1. How long will it take to write in C# versus C? With easier object orientation and better garbage collection, C# may be easier. However, if the application uses lots of unmanaged API calls, C may be easier.
  2. If you use C#, do you need to purchase additional tools? It sounds like you already use Visual Studio but do you need additional tools for localization, code review and analysis, debugging and so on?
  3. How easy is it to maintain? If you find a bug, how quickly can it be fixed. C# can reduce this object orientation. Automatic garbage collection also avoids most memory leak and pointer issues.
  4. How easy is it to support? If you have support staff, they may know how to read a crash dump but do they know how to use windbg with SOS? Do the target machines already have an appropriate version of the .Net framework installed?
  5. Consider staffing. How many people know C versus C#? If either or both of you left the organization, how easy would it be to replace you? Are C developers cheaper or more expensive than C# developers?

I could go on but the point is to stop arguing on the technical merits of the languages alone. Technical merits are things only you and your boss understand. If you start talking business impact, you pull in a much wider group of people and make a far more convincing argument.

Maybe C is a better choice. C# is no automatically better for all situations. Maybe you do this project using C but do a C# proof of concept for the next one. Remember you can lose the battle but still win the war, too.

  • 5
    I disagree with the implicit assumption that C# is by default a better choice than ANSI C. For instance if you want to stay platform independent C# is most likely a bad choice.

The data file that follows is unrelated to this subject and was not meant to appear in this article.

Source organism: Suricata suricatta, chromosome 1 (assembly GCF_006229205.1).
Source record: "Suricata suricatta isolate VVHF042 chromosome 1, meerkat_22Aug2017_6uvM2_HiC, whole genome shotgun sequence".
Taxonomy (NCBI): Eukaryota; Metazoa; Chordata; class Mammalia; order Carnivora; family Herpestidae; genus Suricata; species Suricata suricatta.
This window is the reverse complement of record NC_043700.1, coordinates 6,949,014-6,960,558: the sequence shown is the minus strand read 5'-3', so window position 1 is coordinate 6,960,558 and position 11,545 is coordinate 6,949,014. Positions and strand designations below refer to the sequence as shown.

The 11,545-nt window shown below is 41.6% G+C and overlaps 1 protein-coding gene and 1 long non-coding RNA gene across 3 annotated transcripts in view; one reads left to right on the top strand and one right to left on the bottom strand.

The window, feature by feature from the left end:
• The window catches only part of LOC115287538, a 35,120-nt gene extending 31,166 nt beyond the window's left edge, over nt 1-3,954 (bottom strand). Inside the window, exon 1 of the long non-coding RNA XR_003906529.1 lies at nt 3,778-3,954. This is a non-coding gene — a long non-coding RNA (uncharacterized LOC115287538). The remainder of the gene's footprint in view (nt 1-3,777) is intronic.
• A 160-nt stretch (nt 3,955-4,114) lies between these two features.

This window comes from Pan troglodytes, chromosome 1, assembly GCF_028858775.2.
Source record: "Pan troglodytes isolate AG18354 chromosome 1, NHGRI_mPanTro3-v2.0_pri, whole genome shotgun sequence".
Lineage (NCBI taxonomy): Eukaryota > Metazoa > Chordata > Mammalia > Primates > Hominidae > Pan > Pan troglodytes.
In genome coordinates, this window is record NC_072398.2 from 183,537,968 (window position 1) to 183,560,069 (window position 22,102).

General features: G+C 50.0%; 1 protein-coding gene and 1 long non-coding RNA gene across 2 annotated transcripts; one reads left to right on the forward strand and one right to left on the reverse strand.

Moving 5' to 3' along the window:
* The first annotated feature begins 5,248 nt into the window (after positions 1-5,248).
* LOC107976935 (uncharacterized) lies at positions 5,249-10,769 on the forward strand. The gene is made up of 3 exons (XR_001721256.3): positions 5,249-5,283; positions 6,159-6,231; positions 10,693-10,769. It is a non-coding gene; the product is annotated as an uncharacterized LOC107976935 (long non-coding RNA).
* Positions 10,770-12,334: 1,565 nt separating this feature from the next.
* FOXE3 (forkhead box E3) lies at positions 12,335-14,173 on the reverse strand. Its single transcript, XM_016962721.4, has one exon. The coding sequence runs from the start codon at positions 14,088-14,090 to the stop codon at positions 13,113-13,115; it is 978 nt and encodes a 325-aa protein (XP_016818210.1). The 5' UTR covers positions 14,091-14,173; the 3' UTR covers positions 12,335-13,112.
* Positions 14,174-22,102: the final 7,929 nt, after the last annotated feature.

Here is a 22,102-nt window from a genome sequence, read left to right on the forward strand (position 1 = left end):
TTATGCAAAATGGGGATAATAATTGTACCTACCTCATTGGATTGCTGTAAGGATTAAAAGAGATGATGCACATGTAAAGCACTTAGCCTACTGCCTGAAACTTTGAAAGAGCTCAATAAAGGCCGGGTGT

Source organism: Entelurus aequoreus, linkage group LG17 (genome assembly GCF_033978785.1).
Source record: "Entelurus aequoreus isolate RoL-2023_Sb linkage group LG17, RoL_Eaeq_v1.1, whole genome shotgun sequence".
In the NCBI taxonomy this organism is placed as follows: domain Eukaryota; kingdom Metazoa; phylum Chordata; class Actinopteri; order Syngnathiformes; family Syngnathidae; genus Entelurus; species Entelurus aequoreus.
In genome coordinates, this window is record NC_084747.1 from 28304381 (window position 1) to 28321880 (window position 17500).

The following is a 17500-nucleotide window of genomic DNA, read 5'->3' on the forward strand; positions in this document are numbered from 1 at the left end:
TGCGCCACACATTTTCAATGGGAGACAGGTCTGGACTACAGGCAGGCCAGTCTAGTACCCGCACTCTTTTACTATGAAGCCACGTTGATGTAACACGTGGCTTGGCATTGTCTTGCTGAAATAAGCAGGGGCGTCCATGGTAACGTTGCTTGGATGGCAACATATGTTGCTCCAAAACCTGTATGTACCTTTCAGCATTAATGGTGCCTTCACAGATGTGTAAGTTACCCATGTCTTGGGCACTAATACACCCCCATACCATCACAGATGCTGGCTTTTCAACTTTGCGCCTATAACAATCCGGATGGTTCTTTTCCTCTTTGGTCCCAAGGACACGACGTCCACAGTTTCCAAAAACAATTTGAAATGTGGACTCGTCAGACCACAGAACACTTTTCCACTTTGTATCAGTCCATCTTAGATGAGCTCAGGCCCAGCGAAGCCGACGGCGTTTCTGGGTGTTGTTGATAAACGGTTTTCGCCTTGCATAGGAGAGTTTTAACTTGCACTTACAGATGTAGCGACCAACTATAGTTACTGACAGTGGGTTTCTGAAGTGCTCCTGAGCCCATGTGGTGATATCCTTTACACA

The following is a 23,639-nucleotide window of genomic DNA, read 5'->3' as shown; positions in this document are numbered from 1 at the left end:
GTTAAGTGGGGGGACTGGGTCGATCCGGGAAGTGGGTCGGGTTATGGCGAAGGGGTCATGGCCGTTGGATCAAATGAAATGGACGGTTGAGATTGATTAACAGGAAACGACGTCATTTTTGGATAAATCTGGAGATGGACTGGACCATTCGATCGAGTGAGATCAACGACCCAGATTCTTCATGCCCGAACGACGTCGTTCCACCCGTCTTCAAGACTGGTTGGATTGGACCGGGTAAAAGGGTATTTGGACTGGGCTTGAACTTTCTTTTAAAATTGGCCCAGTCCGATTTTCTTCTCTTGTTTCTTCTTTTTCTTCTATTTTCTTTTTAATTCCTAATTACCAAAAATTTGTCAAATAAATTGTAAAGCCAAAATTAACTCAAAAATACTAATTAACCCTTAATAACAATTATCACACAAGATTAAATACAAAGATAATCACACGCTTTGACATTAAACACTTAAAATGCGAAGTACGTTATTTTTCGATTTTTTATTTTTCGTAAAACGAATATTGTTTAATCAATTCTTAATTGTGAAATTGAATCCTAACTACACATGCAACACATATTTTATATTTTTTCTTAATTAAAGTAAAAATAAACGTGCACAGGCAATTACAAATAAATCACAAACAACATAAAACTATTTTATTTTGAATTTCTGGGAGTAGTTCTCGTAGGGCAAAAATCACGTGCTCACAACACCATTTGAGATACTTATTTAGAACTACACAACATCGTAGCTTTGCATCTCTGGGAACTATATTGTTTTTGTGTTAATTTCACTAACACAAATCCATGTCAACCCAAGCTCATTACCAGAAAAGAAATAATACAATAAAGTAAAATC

– user1249
    Commented Sep 7, 2012 at 11:18
  • @ThorbjørnRavnAndersen I agree. Please see last paragraph. I also mention cases like calling unmanaged code. I assume that platform independence would have excluded C# in the OP. Perhaps this is an incorrect assumption.
    – akton
    Commented Sep 7, 2012 at 11:20
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    Platform independence was just one possible reason. Wording like "clinging to ANSI C" does - in my opinion - indicate a bias.
    – user1249
    Commented Sep 7, 2012 at 11:54
  • @akton - Since when can you not call unmanaged code from C#. Of course it requires a wrapper and that introduces additiona support problems but it is possible. Furthermore you can support C# on multi-platforms if you want. Mono is support on every major desktop platform ( OS X, Windows, and Linux ). Granted as the Microsoft Windows based .NET Framework advances the feature base of Mono won't match it exactly ( that is already the case with WPF ) and of course you won't be able to develop Metro applications that run on Linux. Of course its unlikely that would be done in this case.
    – Ramhound
    Commented Sep 7, 2012 at 12:12
  • @Ramhound I did not say you cannot call unmanaged code from C#, just that lots of it can be a pain. Similarly, you can do cross platform development in C# but C is almost universal, as Thorbjorn said.
    – akton
    Commented Sep 7, 2012 at 12:15

Maybe another argument: It's probably very hard to find computer science students who have enough experience to write C code without making mistakes. ANSI C is not the first thing people learn today.

Now all computer science students will kill me.

  • ANSI C was actually one of the first things I learned at college. I started in 2004. So within the last 10 years it was still being taught. I spent many late nights connected via SSH to a Unix environment trying to compile my code.
    – Ramhound
    Commented Sep 7, 2012 at 12:14
  • 1